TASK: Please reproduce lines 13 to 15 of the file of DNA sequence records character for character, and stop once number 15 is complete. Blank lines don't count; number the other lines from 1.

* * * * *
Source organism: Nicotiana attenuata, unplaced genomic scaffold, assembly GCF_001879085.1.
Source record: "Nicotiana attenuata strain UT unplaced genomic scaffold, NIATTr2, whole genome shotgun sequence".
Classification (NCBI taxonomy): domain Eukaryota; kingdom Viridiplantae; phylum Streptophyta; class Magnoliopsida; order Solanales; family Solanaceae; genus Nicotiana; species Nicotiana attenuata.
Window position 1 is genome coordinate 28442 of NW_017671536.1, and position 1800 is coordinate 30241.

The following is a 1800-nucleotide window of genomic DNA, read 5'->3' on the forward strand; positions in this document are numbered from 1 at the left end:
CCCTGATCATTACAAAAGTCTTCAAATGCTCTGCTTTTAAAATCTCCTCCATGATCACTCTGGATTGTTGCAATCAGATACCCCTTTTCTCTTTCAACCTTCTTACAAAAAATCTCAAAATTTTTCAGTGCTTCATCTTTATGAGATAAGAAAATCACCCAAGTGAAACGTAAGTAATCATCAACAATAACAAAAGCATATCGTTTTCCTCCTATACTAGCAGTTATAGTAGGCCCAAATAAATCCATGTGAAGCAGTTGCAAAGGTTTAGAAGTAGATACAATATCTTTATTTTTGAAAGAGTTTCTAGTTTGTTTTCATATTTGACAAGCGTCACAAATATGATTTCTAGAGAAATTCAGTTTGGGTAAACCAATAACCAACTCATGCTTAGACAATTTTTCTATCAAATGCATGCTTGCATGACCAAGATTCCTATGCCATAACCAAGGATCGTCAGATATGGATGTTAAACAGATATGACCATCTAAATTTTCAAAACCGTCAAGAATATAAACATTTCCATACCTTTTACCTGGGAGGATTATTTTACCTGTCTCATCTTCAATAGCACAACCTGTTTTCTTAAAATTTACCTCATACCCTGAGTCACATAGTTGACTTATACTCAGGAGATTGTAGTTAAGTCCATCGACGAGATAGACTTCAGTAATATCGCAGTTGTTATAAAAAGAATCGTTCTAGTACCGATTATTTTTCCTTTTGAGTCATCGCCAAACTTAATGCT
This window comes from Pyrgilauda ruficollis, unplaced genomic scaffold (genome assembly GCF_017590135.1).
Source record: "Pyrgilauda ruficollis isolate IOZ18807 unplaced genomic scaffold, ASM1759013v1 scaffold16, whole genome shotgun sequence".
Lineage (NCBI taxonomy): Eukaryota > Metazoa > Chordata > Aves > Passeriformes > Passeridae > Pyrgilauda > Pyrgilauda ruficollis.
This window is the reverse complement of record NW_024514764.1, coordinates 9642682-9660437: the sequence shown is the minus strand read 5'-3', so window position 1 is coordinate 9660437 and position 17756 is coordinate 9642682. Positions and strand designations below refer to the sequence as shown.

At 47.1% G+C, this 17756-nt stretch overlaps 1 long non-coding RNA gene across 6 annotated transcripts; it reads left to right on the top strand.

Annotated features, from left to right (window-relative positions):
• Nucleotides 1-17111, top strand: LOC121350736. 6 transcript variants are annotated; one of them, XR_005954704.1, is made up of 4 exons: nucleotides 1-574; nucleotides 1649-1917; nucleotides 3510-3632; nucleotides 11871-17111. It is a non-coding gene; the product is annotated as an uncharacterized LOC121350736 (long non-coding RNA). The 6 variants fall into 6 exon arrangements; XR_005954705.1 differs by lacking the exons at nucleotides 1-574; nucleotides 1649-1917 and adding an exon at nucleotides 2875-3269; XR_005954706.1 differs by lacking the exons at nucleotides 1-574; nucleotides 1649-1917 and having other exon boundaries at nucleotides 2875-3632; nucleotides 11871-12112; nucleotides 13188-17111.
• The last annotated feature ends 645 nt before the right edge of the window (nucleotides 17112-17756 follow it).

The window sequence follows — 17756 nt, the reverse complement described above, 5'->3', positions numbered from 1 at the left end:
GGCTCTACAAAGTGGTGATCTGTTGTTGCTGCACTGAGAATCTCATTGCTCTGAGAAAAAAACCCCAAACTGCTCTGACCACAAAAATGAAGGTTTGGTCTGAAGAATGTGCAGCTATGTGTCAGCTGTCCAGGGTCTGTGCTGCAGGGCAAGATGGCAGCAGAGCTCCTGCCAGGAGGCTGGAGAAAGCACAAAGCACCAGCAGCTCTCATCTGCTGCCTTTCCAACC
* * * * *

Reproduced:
• Nucleotides 1-17111, top strand: LOC121350736. 6 transcript variants are annotated; one of them, XR_005954704.1, is made up of 4 exons: nucleotides 1-574; nucleotides 1649-1917; nucleotides 3510-3632; nucleotides 11871-17111. It is a non-coding gene; the product is annotated as an uncharacterized LOC121350736 (long non-coding RNA). The 6 variants fall into 6 exon arrangements; XR_005954705.1 differs by lacking the exons at nucleotides 1-574; nucleotides 1649-1917 and adding an exon at nucleotides 2875-3269; XR_005954706.1 differs by lacking the exons at nucleotides 1-574; nucleotides 1649-1917 and having other exon boundaries at nucleotides 2875-3632; nucleotides 11871-12112; nucleotides 13188-17111.
• The last annotated feature ends 645 nt before the right edge of the window (nucleotides 17112-17756 follow it).

The window sequence follows — 17756 nt, the reverse complement described above, 5'->3', positions numbered from 1 at the left end: